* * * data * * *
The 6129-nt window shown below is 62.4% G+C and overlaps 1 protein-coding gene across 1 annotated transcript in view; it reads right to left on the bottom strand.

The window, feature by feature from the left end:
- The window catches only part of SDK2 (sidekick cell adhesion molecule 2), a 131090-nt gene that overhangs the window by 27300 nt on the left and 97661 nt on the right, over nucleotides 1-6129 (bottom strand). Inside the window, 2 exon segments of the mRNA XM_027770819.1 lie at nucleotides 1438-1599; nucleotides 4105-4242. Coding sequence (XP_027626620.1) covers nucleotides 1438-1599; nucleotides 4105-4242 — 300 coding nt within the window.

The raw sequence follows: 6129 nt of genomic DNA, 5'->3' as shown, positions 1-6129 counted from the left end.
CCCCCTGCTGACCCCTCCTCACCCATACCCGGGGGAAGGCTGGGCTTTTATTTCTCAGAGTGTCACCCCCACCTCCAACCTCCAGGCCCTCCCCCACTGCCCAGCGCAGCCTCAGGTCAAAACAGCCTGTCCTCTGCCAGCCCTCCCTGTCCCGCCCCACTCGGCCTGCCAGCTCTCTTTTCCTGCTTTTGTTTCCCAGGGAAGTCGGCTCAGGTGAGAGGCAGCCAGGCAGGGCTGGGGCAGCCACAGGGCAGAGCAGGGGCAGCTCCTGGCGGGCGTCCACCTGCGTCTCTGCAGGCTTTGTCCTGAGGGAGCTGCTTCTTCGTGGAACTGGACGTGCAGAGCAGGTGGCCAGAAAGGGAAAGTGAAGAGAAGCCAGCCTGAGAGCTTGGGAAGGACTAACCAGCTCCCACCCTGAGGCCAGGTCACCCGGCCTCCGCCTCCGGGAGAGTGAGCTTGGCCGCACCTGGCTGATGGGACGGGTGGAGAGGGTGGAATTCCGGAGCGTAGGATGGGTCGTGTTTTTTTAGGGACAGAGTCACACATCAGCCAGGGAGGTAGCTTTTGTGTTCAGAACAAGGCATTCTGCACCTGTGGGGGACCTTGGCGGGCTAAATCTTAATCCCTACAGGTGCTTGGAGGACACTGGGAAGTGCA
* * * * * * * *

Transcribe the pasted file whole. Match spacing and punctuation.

The 6129-nt window shown below is 62.4% G+C and overlaps 1 protein-coding gene across 1 annotated transcript in view; it reads right to left on the bottom strand.

The window, feature by feature from the left end:
- The window catches only part of SDK2 (sidekick cell adhesion molecule 2), a 131090-nt gene that overhangs the window by 27300 nt on the left and 97661 nt on the right, over nucleotides 1-6129 (bottom strand). Inside the window, 2 exon segments of the mRNA XM_027770819.1 lie at nucleotides 1438-1599; nucleotides 4105-4242. Coding sequence (XP_027626620.1) covers nucleotides 1438-1599; nucleotides 4105-4242 — 300 coding nt within the window.

The raw sequence follows: 6129 nt of genomic DNA, 5'->3' as shown, positions 1-6129 counted from the left end.
CCCCCTGCTGACCCCTCCTCACCCATACCCGGGGGAAGGCTGGGCTTTTATTTCTCAGAGTGTCACCCCCACCTCCAACCTCCAGGCCCTCCCCCACTGCCCAGCGCAGCCTCAGGTCAAAACAGCCTGTCCTCTGCCAGCCCTCCCTGTCCCGCCCCACTCGGCCTGCCAGCTCTCTTTTCCTGCTTTTGTTTCCCAGGGAAGTCGGCTCAGGTGAGAGGCAGCCAGGCAGGGCTGGGGCAGCCACAGGGCAGAGCAGGGGCAGCTCCTGGCGGGCGTCCACCTGCGTCTCTGCAGGCTTTGTCCTGAGGGAGCTGCTTCTTCGTGGAACTGGACGTGCAGAGCAGGTGGCCAGAAAGGGAAAGTGAAGAGAAGCCAGCCTGAGAGCTTGGGAAGGACTAACCAGCTCCCACCCTGAGGCCAGGTCACCCGGCCTCCGCCTCCGGGAGAGTGAGCTTGGCCGCACCTGGCTGATGGGACGGGTGGAGAGGGTGGAATTCCGGAGCGTAGGATGGGTCGTGTTTTTTTAGGGACAGAGTCACACATCAGCCAGGGAGGTAGCTTTTGTGTTCAGAACAAGGCATTCTGCACCTGTGGGGGACCTTGGCGGGCTAAATCTTAATCCCTACAGGTGCTTGGAGGACACTGGGAAGTGCA